In SF Weekly's cover story this week, Peter Jamison takes a look at the bonuses that city workers can get just for doing their jobs. It starts off with a sentence about poop though. More specifically, it starts off with Andrew Clark, an engineer with the city's largest sewage treatment facility. Clark takes pride in his job even though it smells pretty bad, so he's fairly well compensated for it with a salary that's just a tick under 6-figures. But Clark also gets an additional 7.5 percent bonus for being certified for hazardous-materials management.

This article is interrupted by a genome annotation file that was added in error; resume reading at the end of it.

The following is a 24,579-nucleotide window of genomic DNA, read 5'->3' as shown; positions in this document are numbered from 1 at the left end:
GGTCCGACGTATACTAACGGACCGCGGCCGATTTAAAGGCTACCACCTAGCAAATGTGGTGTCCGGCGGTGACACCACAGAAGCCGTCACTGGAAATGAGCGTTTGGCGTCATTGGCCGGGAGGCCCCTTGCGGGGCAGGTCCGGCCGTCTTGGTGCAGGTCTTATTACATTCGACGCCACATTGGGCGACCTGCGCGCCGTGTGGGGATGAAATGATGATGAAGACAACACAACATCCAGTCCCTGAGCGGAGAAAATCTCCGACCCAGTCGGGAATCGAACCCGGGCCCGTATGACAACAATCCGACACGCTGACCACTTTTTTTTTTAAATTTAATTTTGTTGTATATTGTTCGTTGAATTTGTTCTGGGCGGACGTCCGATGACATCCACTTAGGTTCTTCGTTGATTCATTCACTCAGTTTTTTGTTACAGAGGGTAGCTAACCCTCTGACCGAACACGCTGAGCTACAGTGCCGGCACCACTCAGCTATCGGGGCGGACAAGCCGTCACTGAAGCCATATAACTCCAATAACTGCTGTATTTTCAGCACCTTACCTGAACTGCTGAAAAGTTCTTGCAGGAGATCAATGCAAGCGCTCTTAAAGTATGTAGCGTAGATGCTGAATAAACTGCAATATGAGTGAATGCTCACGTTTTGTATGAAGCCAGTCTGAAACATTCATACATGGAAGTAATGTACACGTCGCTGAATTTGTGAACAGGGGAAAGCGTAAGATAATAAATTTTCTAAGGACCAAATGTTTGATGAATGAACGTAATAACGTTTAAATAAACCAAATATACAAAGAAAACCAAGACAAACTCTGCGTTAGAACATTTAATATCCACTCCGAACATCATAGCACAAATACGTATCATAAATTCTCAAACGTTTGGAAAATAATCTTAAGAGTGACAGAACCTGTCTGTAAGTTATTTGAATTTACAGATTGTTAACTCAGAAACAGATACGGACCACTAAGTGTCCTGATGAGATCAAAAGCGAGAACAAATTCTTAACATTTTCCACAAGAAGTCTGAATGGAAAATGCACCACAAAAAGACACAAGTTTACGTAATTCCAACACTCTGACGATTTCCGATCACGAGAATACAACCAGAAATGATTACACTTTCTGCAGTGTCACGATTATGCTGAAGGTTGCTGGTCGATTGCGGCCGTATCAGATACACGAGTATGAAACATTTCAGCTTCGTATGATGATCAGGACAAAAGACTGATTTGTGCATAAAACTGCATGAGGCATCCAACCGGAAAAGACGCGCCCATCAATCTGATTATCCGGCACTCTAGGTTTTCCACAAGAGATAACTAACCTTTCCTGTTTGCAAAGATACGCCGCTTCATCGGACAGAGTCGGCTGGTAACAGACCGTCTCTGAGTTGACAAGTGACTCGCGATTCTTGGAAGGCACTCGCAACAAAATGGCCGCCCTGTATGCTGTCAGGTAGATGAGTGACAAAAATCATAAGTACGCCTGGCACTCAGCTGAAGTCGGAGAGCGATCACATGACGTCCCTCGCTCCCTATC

That seems like a good thing for someone who handles hazardous materials for a living, and it is - in fact, he's required to have that certification to hold his job in the first place. But that's what bothers Jamison - that this premium pay is being dished out by a city with huge deficit even though the work itself is not necessarily "premium". Not all premium pay bonuses are superfluous - Nurses who take undesirable shifts get increased wages, for example - but especially bothersome are "standby hours" where city employees can make up to half their normal rate when they're not even on the job (although they'd be on-call, at least). So, eliminating premium pay entirely seems a bit unfair, but where's the public debate on this?